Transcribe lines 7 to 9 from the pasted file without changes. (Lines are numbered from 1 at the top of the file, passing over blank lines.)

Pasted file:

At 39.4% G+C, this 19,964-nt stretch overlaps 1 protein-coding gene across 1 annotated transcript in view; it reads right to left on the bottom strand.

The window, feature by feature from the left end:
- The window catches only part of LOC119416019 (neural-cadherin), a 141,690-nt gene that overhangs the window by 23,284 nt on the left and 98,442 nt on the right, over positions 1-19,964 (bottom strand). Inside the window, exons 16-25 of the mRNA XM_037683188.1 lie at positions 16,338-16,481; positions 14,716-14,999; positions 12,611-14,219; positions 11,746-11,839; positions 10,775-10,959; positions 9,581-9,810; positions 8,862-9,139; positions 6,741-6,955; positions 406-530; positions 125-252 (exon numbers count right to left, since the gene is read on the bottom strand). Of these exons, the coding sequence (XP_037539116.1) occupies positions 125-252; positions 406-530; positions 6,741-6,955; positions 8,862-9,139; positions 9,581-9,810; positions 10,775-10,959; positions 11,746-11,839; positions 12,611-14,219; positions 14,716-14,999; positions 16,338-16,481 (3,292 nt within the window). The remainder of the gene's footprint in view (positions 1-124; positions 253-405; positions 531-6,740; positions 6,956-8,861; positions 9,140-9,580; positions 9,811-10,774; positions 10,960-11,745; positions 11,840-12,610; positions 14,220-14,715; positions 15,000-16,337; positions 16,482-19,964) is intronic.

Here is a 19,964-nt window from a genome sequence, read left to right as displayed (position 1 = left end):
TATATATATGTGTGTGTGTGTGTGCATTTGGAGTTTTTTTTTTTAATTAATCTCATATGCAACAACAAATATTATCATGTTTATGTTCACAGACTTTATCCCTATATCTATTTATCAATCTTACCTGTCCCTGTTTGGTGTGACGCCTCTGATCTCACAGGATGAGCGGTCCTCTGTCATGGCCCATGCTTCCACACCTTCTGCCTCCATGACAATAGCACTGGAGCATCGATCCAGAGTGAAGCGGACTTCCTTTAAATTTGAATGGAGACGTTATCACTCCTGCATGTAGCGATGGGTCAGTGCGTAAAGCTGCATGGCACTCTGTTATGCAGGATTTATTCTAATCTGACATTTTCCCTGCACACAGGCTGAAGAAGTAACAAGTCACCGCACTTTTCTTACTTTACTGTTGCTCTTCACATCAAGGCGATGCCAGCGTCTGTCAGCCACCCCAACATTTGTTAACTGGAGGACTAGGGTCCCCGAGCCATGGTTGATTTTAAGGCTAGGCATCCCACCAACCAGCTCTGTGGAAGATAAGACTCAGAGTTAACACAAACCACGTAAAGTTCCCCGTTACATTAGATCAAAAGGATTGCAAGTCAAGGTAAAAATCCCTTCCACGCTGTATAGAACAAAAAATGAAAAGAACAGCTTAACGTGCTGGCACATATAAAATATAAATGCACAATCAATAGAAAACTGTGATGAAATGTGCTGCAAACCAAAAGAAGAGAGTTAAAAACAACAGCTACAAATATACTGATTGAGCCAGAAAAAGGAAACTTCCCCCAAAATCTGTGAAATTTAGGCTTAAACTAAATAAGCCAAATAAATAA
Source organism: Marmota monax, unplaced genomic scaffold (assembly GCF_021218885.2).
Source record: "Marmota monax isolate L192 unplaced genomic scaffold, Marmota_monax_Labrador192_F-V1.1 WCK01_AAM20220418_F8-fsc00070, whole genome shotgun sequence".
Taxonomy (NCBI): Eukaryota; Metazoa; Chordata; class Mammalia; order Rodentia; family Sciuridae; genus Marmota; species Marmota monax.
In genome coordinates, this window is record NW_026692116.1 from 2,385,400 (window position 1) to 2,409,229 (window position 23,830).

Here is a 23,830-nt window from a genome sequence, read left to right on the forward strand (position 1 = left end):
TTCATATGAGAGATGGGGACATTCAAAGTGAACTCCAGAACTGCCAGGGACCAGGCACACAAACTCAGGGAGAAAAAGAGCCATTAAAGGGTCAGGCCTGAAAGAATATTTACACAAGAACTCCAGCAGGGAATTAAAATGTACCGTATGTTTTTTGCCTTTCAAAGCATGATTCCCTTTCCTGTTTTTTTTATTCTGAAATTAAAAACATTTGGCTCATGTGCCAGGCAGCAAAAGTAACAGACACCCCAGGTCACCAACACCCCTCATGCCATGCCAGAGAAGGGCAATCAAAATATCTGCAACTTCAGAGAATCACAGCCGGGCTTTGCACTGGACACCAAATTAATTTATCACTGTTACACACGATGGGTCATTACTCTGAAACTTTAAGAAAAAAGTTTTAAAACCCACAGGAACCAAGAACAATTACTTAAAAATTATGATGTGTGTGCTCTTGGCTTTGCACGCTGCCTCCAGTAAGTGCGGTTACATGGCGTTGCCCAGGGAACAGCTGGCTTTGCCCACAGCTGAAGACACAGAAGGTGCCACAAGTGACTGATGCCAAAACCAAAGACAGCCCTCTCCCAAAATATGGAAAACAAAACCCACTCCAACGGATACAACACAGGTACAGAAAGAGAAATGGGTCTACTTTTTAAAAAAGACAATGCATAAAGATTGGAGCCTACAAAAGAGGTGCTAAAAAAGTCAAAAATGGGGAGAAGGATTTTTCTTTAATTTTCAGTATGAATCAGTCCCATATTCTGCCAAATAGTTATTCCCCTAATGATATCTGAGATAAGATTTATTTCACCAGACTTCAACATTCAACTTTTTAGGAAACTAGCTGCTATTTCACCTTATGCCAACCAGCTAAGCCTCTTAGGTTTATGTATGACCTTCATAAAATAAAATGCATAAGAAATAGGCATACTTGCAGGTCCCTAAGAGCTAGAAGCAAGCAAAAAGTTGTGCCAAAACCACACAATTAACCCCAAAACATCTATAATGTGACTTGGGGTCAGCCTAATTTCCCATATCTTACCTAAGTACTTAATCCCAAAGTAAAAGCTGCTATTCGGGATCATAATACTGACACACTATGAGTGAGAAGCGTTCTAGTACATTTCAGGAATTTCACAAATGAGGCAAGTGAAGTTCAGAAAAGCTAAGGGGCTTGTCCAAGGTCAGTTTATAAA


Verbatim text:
Source record: "Marmota monax isolate L192 unplaced genomic scaffold, Marmota_monax_Labrador192_F-V1.1 WCK01_AAM20220418_F8-fsc00070, whole genome shotgun sequence".
Taxonomy (NCBI): Eukaryota; Metazoa; Chordata; class Mammalia; order Rodentia; family Sciuridae; genus Marmota; species Marmota monax.
In genome coordinates, this window is record NW_026692116.1 from 2,385,400 (window position 1) to 2,409,229 (window position 23,830).